Such interventions by governments, along with incentives, will not only hold good for the environment but also make sound economic sense by ensuring our devices stay in use as long as possible.

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Stellantis Bets Big with €30-billion Investment Plan for EV Business

Stellantis, formed in 2021 after the merger of Italian American automaker Fiat Chrysler and France’s PSA, unveiled its electrification plans on July 8. The company will invest more than €30 billion over the next five years to develop new technologies and ecosystems. With electrification of its iconic brands, strategic partnerships for five giga factories, and a dedicated software team, Stellantis is ready to compete against other automakers globally.

Besides using best-in-class full-electrification solutions for its 14 iconic brands, Stellantis will also focus on electrifying its commercial vehicle line-up and rolling out hydrogen fuel-cell medium vans by the end of 2021. By 2025, 98% of all models across the company’s portfolio in Europe and the US will be electric. Stellantis predicts that the sale of its low emission vehicles (BEV and PHEV) will be over 70% in Europe and over 40% in the US by 2030.

Technology Development

Stellantis has unveiled four BEV-centric platforms which will be the backbone of its EVs. The highly flexible design, which allows sharing of components, will enable each platform to support the production of up to 2 million units per year. The platforms will come with three dedicated electric drive modules (EDM). These compact and flexible modules can be configured for front-wheel drive, rear-wheel drive, all-wheel drive and 4xe. The EDMs will house a common scalable power inverter, in-house proprietary controls, and software. The power inverter will be fitted with a selectable power device, either silicon (Si) or silicon carbide (SIC), for better performance. Three family solutions focused on performance, flexibility and efficiency will cater to all its brands across all four platforms. In Europe, these drivetrains will be supplied by NPe, a joint venture between Stellantis and NIDEC. The supply in the US will be done by Stellantis and its strategic partners.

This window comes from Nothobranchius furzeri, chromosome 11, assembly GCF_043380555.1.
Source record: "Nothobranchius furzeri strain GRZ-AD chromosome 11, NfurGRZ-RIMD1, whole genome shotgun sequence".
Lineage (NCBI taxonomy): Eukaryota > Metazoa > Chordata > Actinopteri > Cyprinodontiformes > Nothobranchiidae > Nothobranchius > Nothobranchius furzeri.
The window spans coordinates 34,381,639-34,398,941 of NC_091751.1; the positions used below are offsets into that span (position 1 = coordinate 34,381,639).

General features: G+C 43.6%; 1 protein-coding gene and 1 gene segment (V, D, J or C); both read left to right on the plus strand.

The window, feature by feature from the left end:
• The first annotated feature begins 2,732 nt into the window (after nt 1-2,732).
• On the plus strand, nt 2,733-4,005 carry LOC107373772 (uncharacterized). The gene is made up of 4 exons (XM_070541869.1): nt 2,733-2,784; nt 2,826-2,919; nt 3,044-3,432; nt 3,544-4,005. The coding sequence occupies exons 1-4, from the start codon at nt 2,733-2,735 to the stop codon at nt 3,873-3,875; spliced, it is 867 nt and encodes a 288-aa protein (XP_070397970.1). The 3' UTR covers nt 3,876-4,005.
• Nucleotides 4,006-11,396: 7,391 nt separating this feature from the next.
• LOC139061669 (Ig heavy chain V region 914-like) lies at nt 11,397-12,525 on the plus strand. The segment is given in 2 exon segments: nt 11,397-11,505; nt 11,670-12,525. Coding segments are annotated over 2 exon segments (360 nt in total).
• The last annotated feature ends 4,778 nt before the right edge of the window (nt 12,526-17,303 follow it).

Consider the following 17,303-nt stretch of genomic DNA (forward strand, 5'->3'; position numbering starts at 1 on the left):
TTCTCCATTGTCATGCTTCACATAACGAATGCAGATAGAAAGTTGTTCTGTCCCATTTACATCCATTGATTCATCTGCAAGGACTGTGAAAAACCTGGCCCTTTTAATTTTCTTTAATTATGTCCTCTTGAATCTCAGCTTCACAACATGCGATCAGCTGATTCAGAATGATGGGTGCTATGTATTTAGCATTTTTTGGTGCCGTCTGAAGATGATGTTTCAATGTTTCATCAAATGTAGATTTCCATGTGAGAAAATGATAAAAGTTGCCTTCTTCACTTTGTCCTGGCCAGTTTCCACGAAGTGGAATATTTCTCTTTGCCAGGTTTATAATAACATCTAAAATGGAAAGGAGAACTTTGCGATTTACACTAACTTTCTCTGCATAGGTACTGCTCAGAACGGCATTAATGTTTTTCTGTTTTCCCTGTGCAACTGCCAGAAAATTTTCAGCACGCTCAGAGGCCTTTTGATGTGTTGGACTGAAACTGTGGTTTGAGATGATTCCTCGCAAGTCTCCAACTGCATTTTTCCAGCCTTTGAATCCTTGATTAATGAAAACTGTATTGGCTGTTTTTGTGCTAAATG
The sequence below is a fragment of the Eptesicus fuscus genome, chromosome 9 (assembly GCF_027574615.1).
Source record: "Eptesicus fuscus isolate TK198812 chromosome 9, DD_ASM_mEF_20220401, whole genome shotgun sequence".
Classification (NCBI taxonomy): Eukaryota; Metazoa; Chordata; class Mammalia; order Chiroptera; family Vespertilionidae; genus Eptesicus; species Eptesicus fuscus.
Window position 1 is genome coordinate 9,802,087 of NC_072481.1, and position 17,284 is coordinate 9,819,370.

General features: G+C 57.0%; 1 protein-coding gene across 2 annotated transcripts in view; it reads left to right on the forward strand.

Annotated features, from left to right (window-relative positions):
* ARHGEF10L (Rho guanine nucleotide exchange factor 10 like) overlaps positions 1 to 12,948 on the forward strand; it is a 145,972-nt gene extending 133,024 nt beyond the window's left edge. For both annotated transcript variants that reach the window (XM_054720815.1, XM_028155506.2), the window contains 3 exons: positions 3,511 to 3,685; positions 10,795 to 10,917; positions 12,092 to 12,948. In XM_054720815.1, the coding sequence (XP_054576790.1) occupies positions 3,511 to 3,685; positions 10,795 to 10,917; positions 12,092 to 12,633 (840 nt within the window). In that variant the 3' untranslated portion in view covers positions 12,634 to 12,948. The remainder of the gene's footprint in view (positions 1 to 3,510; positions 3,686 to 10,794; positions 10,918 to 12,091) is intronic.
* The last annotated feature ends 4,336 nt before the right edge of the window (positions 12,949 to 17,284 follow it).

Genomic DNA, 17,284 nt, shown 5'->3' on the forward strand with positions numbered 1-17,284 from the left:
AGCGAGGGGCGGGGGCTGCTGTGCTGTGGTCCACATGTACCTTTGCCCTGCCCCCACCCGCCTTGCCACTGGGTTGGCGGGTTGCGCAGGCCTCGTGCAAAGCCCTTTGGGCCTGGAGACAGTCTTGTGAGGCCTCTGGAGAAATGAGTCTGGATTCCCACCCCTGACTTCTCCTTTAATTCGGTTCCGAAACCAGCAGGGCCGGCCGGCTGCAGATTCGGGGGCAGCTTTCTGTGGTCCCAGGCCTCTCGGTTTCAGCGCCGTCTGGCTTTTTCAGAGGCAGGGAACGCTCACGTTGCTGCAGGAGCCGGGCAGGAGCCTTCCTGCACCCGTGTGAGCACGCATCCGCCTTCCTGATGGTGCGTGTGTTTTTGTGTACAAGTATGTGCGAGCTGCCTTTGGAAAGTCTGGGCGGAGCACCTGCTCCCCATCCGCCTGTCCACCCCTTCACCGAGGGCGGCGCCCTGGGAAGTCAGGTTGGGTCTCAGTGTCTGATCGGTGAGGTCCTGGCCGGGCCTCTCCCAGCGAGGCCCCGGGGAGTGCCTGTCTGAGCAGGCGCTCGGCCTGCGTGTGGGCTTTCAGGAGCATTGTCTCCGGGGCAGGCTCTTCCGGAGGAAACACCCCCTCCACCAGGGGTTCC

Platforms and Drivetrain


Stellantis will develop a high energy-density nickel-based battery and a nickel-cobalt-free alternative under its dual chemistry battery strategy. These will be available in the market from 2024. This new solution will cut battery pack costs by more than 40% from 2020 to 2024 and by an additional 20% by 2030. To develop the battery production, Stellantis has already invested in three giga factories (two in Europe and one in the US), which will secure a cumulative plant capacity of 130+ GWh by 2025. By 2030, this capacity will go up to 260+ GWh with two more giga factories in Europe and the US. Stellantis has signed an MoU with two lithium geothermal brine process partners in the US and Europe to ensure an unhindered supply of lithium.